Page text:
From Newsweek, a short interview with some people involved in the movie version of the play Doubt, including Meryl Streep. This sounded like a great play which I missed when it was showing in NY. Some snips:

"STREEP: You're a part of that team—the uniform of a nun is like a team jersey—and we all like that. I also found it interesting because it's sort of the second female boss I've played in a short time. People talk to me about "The Devil Wears Prada" and about the stern editor, and now I'm the stern headmaster. We have a very, I think, ambivalent attitude about women in power."

DAVIS: For me, Catholicism was such a sense of community and belonging and identity. I had nothing growing up. We were the first black family in our Rhode Island town. We were on the periphery. And to see all my friends in their white little first communion dresses, looking so cute and going to catechism—it was fabulous to me.

SHANLEY: Now the Catholic Church has its faults, but these dioceses, these church schools, these centers, provided a gravity which kept people from flying off into outer space. And we haven't really yet come up with a great substitute. The best we have is the Internet, that's the new community.
New Grand Rapids wireless cafe, the Catholic Information Center, seeks faithful customers

"GRAND RAPIDS --The coffee bar gleams and offers a variety of goodies. The chairs are inviting, and floor-to-ceiling windows allow plenty of natural light for reading.

Everyone is welcome to this latest entry into the wireless cafe world which offers what commercial places don't -- things that are free and low-key faith information.

The Catholic Information Center, on the second floor of Cathedral Square, doesn't charge anything for the coffee, the goodies, or the Internet service. It also offers -- but doesn't force on people -- reading materials on the Catholic faith. "

I found this story on Whispers in the Loggia. The Info Center looks very nice, just what is needed here on Long Island. I hope someone will run with this here. I know the idea was floated around the DRVC with the intention of locating it in a mall. I have hundreds of good quality books that would be great for a center. The Catholic Information Center in Washington D.C. would be a good model to follow. A place for orthodox faith, for apologetics, socialization, discussion, coffee, music, etc.. is just what we need here. I do not think the coffee and food would have to be free however - as the mobster Barzini said in the Godfather: "After all, we are not communists".

Sunday, November 30, 2008

Be on the Watch: Advent and the Coming(s) of the Lord

For the first Sunday of Advent I went to Mass at a local parish. There was no procession at the start of Mass, the priest and deacon just took their seats in the sanctuary before Mass, joking and talking to each other, and then the Opening Hymn started. What possible reason could a priest have for skipping an opening procession?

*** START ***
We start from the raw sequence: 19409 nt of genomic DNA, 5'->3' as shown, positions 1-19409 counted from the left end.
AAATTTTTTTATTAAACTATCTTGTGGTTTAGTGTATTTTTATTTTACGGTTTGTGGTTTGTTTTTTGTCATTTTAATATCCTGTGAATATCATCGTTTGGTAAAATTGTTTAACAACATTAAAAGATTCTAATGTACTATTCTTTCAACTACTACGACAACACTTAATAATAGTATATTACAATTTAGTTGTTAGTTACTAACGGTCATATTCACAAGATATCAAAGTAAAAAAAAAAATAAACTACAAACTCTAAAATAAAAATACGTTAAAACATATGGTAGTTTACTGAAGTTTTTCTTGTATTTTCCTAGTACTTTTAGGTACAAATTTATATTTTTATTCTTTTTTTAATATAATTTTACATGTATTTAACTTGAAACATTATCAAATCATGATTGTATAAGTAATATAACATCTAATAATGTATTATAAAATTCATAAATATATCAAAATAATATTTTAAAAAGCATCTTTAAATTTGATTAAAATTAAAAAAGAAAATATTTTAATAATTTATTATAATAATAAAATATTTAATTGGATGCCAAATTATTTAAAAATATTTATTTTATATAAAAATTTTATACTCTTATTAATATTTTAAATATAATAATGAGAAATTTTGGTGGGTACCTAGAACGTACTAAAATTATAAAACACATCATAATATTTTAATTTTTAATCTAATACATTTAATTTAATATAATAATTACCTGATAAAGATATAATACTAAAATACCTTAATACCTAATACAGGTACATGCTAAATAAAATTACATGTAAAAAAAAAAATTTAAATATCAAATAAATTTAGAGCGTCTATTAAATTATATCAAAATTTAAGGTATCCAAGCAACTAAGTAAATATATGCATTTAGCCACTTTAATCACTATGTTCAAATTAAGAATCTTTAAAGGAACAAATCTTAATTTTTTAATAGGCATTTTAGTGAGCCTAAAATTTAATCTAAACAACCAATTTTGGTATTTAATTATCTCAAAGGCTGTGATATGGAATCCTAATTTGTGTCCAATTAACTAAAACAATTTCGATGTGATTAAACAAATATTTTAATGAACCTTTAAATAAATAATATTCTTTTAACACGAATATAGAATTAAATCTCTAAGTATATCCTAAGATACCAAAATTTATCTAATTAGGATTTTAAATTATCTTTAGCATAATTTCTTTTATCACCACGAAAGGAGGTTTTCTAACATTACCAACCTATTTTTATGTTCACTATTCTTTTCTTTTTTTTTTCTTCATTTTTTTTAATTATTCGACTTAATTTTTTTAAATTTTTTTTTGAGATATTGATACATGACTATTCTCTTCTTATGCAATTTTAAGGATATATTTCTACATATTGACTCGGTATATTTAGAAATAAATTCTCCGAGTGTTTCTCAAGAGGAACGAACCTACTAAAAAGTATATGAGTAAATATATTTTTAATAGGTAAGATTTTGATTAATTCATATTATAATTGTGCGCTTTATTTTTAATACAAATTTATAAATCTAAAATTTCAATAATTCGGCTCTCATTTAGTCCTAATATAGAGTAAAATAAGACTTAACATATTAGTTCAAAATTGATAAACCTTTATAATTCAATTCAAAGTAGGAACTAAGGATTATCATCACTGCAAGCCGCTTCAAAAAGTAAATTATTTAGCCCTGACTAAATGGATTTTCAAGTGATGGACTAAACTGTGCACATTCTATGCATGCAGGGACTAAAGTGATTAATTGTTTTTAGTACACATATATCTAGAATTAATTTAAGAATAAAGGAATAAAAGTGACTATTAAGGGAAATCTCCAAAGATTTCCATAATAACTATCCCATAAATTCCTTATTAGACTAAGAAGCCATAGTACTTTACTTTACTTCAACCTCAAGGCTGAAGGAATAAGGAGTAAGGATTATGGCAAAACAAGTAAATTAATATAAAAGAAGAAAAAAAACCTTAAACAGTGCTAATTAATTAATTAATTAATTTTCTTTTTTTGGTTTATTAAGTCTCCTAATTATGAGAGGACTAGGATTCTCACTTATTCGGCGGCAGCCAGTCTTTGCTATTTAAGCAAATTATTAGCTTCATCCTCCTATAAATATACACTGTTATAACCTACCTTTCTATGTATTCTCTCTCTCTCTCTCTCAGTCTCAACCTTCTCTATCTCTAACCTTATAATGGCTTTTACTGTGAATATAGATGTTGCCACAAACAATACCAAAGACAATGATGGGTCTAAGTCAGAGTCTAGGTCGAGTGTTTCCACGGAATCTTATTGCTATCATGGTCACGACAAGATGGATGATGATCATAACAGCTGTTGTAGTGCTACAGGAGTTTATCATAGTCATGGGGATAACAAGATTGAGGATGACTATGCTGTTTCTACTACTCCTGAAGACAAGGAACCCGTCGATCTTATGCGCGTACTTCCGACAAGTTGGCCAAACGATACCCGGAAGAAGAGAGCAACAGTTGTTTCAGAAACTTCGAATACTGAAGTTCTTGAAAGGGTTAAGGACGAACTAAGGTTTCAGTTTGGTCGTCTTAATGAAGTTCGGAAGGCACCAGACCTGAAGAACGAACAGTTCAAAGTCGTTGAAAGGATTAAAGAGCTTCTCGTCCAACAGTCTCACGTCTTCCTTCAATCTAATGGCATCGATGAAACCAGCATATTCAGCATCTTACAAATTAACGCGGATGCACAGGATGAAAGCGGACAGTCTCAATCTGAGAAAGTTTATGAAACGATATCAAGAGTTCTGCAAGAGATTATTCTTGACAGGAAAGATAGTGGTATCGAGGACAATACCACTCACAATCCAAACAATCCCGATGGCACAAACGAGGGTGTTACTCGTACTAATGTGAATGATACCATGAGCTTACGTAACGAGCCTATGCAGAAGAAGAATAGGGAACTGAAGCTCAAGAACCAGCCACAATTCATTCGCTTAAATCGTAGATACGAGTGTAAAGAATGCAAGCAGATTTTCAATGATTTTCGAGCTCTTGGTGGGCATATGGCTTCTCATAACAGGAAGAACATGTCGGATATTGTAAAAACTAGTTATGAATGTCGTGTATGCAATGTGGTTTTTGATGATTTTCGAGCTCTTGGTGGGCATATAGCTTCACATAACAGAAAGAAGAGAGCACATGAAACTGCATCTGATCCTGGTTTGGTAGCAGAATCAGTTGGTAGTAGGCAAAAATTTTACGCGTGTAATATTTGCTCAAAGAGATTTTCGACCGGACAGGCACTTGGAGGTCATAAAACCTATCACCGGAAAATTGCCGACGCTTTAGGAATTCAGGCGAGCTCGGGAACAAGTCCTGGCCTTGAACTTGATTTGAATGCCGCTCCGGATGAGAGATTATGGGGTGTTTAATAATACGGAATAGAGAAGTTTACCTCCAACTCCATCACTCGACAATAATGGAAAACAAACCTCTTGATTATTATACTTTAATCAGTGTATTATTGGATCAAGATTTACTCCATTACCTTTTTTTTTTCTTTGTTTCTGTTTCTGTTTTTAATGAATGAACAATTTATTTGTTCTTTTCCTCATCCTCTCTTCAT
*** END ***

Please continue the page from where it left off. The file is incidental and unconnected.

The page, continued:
Global AIDS crisis overblown? Some dare to say so

I am glad to see this article in Newsweek as I have thought this for some years now. The political correct police have insisted for years that AIDS was a disease that affected everyone and everyone was at risk to get it, yet many more people are affected by cancer. Although the situation in Africa is still bad, the truth is other problems are worse than AIDS, and the excessive funding of AIDS means money is not going to other real problems. Some snips from the article:

"(LONDON) As World AIDS Day is marked on Monday, some experts are growing more outspoken in complaining that AIDS is eating up funding at the expense of more pressing health needs.

They argue that the world has entered a post-AIDS era in which the disease's spread has largely been curbed in much of the world, Africa excepted.

Roger England of Health Systems Workshop, a think tank based in the Caribbean island of Grenada, goes further. He argues that UNAIDS, the U.N. agency leading the fight against the disease, has outlived its purpose and should be disbanded.

By 2006, AIDS funding accounted for 80 percent of all American aid for health and population issues, according to the Global Health Council.

In a 2006 report, Rwandan officials noted a "gross misallocation of resources" in health: $47 million went to HIV, $18 million went to malaria, the country's biggest killer, and $1 million went to childhood illnesses.

AIDS advocates say their projects do more than curb the virus; their efforts strengthen other health programs by providing basic health services.
But across Africa, about 1.5 million doctors and nurses are still needed, and hospitals regularly run out of basic medicines"

I recently read "The Wisdom of Whores: Bureaucrats, Brothels, and the Business of AIDS" and probably came to the exact opposite opinion than what the author had hoped for: AIDS funding is not as needed as much as funding for other diseases, and it does not affect as wide a range of people as the p.c. crowd would have us believe.